Not too fishy

Mallika Basu - Not too fishy

Posted 12th April 2007

img_5292.jpgBack to recipes after three Indian cooking lessons and I was a bit stuck for ideas. A bit of archive rekke to decide what to cook next revealed an abyssmal absence of fish dishes in my repertoire.

No suprise there considering I was virtually tortured with Bengali fish curry as a child.

See, I developed terrible eyesight at the tender age of nine. The local quack eye shrink recommended I eat a lot of fish.

Bengalis are famous for their fish curries. Except they cook fish with skin, bones, heads and tails. They cook vegetables with fish and dal with fish.

Suddently, not only was fish everywhere, every day, but I also had to eat it.

Enough to put me off it for the next 20 years!

As a (near) grown woman, I have decided to test the fishy waters once again. I looked around for fish recipes and came across this one by Sra.

I was drawn to its simplicity and, of course, speed. The results were delicious and even our house guest, who hates Indian food, was left licking his fingers. Use a meaty fish to prevent it from falling apart.

The only change I made to Sra’s recipe, was to fry the onion. garlic and ginger first to get rid of the raw smell, before adding the masalas, fish and coconut milk.

Serves 2-3:

500 gm meaty white fish (I used Marlin)
1 cup coconut milk
3 small onions, chopped
1 tsp chilli flakes or two red chillies ground
2″ cinnamon
10 curry leaves
Quarter tsp turmeric
Quarter tsp fenugreek leaves
Juice of half a lime
2 tbsp oil
Salt to taste

Fry the onion, ginger and garlic until they turn pale brown. Add all the spices, curry leaves and fry on a high for about five minutes.

Add the coconut milk, lower the flame and simmer for about 10 minutes until the raw smell of the spice go.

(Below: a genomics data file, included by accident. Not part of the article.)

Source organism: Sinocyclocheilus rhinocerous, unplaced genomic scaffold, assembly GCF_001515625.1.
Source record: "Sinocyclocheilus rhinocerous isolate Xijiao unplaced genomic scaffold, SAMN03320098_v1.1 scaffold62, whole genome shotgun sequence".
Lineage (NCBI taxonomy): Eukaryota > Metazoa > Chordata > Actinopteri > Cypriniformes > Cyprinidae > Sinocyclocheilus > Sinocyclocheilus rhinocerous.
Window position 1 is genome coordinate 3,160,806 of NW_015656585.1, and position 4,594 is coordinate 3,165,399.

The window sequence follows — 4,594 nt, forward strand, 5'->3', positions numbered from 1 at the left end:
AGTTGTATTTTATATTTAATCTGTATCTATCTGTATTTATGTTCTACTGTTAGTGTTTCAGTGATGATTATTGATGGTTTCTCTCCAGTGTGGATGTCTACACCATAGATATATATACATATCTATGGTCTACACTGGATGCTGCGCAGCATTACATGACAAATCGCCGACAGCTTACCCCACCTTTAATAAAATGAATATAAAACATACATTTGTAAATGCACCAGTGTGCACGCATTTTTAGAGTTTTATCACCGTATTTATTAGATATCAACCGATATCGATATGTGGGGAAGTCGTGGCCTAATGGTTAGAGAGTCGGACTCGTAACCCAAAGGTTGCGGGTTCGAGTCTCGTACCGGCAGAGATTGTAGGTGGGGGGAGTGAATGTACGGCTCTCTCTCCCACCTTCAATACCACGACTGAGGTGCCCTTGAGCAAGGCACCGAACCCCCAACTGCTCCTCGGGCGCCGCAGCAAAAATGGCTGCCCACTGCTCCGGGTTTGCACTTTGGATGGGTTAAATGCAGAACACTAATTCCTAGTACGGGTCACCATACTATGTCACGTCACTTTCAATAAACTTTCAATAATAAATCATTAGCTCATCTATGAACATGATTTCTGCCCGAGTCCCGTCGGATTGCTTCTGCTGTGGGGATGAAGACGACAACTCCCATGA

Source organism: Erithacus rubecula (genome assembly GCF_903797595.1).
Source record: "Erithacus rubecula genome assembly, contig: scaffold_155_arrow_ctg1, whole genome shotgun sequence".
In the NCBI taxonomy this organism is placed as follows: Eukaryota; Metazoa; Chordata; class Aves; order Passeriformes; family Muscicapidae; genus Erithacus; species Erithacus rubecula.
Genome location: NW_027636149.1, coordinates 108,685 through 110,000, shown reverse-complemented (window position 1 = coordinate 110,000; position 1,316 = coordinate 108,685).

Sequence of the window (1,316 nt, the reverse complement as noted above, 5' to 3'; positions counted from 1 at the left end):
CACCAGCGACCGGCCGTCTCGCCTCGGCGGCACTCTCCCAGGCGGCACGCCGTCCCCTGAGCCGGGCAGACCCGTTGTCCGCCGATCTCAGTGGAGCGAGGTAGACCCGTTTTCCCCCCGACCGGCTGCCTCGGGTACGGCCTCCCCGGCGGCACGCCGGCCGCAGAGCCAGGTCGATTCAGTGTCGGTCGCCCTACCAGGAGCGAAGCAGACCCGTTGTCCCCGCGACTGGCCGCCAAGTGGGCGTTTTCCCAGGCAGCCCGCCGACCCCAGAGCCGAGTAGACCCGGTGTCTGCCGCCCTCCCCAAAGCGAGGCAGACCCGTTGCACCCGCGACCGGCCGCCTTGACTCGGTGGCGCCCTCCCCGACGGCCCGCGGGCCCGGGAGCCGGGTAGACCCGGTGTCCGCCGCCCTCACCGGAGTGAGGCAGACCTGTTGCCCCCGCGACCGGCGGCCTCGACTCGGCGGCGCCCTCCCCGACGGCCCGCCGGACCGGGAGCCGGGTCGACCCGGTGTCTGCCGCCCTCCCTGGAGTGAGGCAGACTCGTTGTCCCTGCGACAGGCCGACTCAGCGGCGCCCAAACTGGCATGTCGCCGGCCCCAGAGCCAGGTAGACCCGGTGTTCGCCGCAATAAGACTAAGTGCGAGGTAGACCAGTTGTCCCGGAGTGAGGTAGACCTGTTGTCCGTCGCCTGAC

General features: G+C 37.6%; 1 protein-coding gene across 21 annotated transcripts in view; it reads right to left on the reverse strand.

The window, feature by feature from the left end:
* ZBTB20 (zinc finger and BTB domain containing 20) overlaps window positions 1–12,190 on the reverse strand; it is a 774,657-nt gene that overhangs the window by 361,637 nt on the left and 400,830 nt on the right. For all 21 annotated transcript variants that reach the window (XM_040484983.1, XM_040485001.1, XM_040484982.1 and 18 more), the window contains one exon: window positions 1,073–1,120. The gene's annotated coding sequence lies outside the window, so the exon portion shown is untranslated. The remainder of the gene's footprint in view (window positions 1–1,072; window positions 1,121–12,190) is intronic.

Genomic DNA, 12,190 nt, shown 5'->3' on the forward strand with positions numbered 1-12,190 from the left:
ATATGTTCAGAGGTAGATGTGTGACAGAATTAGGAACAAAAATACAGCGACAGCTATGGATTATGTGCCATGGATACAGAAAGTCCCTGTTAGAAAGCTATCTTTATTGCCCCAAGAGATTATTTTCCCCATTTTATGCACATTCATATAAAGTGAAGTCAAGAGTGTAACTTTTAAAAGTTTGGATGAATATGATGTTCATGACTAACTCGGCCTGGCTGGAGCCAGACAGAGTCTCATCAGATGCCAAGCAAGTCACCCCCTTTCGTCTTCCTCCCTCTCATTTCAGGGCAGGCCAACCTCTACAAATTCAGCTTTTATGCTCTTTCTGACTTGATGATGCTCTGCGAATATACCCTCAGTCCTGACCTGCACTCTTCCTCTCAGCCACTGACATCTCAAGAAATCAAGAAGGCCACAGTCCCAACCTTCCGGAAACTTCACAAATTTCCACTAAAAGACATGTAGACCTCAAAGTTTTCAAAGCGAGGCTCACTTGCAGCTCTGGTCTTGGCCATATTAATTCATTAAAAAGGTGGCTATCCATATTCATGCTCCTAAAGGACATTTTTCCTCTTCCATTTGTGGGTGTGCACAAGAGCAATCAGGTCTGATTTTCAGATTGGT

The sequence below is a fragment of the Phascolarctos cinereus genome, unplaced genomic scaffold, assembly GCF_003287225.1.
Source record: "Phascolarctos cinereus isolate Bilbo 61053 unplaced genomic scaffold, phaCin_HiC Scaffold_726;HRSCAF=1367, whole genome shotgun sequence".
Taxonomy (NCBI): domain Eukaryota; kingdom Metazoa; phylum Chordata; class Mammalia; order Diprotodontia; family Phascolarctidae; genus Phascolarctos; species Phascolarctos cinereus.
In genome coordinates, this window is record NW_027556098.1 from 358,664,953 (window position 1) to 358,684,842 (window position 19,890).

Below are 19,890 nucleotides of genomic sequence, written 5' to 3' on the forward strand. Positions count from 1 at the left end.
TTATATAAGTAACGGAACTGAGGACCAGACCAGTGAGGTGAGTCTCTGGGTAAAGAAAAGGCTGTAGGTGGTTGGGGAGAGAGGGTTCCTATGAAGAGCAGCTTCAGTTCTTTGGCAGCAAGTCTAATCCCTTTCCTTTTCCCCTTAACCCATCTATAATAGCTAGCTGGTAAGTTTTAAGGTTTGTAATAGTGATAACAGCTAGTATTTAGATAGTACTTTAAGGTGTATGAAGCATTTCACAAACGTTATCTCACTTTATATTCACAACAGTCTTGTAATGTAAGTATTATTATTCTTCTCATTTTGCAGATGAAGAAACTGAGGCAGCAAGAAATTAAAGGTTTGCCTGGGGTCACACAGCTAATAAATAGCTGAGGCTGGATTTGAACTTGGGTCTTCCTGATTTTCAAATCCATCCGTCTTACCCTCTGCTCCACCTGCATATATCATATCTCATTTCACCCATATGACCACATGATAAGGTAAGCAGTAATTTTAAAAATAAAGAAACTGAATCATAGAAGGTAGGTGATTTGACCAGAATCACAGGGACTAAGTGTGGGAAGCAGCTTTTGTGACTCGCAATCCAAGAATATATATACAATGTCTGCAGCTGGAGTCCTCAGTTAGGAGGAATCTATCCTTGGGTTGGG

Finally, cube the fish and add it to the pan. Wait until the fish cooks through, no more than a couple of minutes, and then serve, drizzled with the lime juice.

11 responses to “Not too fishy”

  1. Graham says:

    Not sure if this is in the same ballpark, but it sounds like it is 🙂 Malvani (whatever that is) curry

    I find the addition of tamraind in a curry really helps. Not only with the tatse, but the run to the toilet about ten minutes after dinner.

  2. sra says:

    A world of difference in the colour, Mallika. Yours has a lovely salmon-y, coral colour! Adding fenugreek leaves to fish is new to me!

  3. SHANTANU says:

    Have to try this one out; the picture is enough to make me hungry 🙂

    I have to complement you on this blog; great content and presentation! I expect to be back here now and then.

  4. Mallika says:

    Garaham – in a similar vein, I find chilli has an even more productive effect. But I can’t go too much into that on a food blog!!

    Thanks Sra and Shantanu – I might even take to fish after this one!

  5. Michelle says:

    Oooh, I’ve been wanting to try a simple fish curry recipe. Thanks! Looks great.

  6. alka says:

    white phish bole toh?

  7. Oskar says:

    Good work, wonderful blog… really enjoy it and added into my social bookmarks. Keep up the good work What you said made a lot of sense.

  8. carol says:

    I made this recipe last night for a dinner party honoring a visiting Indian pastor. It was my first time experimenting with cooking Indian food. He said it was delicious! So thank you! I will try more of your recipes in the future!

  9. Nima says:

    This was out standing.Thank you so much.

  10. Kedgeree says:

    […] was served. Kerala-style Monkfish Curry, with tamarind and coconut, and Kedgeree. Kedgeree is my go to crowd pleaser: a cousin of the […]

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